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Niche Down and Be Known for What You Do Best

Bigger isn’t always better. In this article we continue the conversation about market niche, by making the case to be even more focused. Do a great job with your clearly defined niche and you will be as busy as you want.

A potential private client calls the ski school office. “I am a 45 year old woman who has never skied. I have some fear issues, but I am eager to learn the sport. I’d rather learn with a private instructor. Who do you suggest?”

This is just one of the many ski instructor niche markets. Quite often, your niche has nothing to do with whether you are a Level 1, 2, or 3. It pertains to your teaching skills with either:

  1. A specific type of client; never-evers with fear issues, perpetual intermediates who want to get to the next level, racer wannabes
  2. Mastering a specific type of terrain: moguls, powder ice
  3. A specific age or gender who wants to work with other people of the same age group or gender

Note the specificity. It’s not just never-evers, or even older Women. It’s older Women, never-evers with fear issues. Not every novice has fear. The same applies to perpetual intermediates. Many are more than satisfied with their current skills. Chances are, they take lessons simply to cut the lift lines.

The person who answers the phone at the ski school desk has two choices:
1. Assign whoever is available at the time
2. Assign an instructor known for his or her expertise with the client’s needs
3. Assign a Level 3 instructor, because they are always better, right?

In the case of this particular client, not really. Many Level 3 instructors are natural athletes. Despite their advanced teaching skills, they may lack the empathy needed to support a not-so-natural athlete. Any Level 2 instructor who repeatedly fails the Level 3 exam because of their skiing skills has definite empathy with less athletic students. But new students don’t know that. You have to make your niche known before they reach the ski school window.

If you are not known for you niche, you might be missing out on private lesson assignments with your favorite type of client. Although versatility is a valuable asset for group lesson instructors, to attract private clients — where the_real_money is — you need to niche down.
Read the rest of the article and learn how to do it.
identify-your-niche

The Art of Profitable Specialization

Webster’s Dictionary defines the word niche as “a specialized but profitable corner of the market.” “Specialized” and “profitable” are the operative words. You might decide upon a niche, only to discover that it can not possibly make a real profit. Here’s an example.

Let’s say your niche is teenagers wanting to improve their terrain park skills. If you teach at an upscale resort, you might find parents willing to shell out the big bucks for junior’s private lessons. That probably won’t happen at resorts where parents are already strapped for cash. On the other hand, they might be willing to pay for a small group series of semi-private lessons, especially if it meant constant supervision on the slopes. In the long run, you might come out ahead, financially.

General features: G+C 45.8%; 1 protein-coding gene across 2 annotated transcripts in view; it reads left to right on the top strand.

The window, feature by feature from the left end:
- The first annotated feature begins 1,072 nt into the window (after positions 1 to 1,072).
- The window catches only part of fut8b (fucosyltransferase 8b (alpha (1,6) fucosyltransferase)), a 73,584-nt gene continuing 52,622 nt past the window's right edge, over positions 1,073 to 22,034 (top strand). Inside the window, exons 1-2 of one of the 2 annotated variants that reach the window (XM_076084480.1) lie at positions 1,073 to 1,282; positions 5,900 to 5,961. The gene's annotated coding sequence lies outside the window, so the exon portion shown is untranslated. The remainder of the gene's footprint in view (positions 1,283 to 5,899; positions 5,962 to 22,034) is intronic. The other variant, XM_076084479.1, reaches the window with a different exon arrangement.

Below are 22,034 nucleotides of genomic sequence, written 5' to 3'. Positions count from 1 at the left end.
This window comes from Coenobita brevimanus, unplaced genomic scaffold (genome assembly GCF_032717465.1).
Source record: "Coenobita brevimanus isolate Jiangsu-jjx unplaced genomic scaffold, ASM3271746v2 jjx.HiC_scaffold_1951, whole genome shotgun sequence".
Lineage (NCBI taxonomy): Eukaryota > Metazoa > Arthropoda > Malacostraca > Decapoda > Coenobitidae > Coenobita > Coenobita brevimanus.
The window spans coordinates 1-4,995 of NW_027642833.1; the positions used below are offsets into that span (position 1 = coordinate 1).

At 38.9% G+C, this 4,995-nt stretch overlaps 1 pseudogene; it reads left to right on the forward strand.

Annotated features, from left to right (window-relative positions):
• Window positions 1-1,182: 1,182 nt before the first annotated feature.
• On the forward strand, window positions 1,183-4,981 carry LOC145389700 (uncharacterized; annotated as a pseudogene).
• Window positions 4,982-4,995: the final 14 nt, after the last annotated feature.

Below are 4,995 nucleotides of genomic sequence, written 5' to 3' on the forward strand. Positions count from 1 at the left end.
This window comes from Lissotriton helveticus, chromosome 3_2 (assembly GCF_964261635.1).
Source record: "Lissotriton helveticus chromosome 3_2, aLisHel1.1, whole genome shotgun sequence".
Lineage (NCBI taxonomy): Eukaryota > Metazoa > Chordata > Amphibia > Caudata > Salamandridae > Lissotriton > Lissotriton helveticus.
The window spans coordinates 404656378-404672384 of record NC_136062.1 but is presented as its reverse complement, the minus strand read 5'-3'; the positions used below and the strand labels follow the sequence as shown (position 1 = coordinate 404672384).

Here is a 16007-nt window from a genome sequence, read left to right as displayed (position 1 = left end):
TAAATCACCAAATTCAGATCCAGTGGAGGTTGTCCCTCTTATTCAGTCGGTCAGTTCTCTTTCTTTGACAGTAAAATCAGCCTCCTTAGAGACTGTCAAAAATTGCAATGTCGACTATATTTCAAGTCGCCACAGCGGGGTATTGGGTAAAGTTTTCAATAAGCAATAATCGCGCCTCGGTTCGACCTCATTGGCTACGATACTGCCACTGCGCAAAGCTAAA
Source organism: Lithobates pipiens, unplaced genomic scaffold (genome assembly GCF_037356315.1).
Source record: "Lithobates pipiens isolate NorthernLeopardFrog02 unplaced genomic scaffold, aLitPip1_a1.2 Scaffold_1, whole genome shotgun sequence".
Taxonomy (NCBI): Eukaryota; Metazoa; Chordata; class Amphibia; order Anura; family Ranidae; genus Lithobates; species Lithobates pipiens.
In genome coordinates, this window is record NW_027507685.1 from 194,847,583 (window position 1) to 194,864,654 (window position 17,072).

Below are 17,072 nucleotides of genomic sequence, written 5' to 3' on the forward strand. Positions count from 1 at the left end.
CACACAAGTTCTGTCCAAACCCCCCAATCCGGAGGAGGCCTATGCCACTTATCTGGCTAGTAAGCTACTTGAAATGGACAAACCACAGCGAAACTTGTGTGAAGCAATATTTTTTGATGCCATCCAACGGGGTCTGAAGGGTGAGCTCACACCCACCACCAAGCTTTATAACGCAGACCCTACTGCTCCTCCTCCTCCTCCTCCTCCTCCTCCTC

Takeaway: The niche down process involves identifying your niche, and identifying the most likely way that clients would pay for it.

Niche Down Step-By-Step

find-your-niche-control-perception

The “this is what I really do” meme often goes viral on Facebook. Despite its humor, it represents a sobering fact: People’s perceptions about what you do is often way off base in terms of what you really do, and what you really want to do. The real key to discovering your ski teaching niche is by listening to the perceptions of your peers. Follow this step-by step process.

Step One:

Ask your fellow instructors and your ski school director to describe your teaching style in as few words as possible.

Step Two:

Ask your returning students about the most valuable skills they learned in your class. Don’t be surprised if you find a common theme.

Step Three:

Define your ideal student and determine the most valuable things you can teach them.

Step Four:

Test your niche. Talk to fellow instructors, and say “I’m the mogul meister,” or “I conquer fear,” or whatever your niche. If they get it, and if they did not laugh in your face, you nailed it!

Step Five:

Deliver your message. Use social media, and communicate with other staff members. Let everyone know that you are the “go to” person for your chosen niche.

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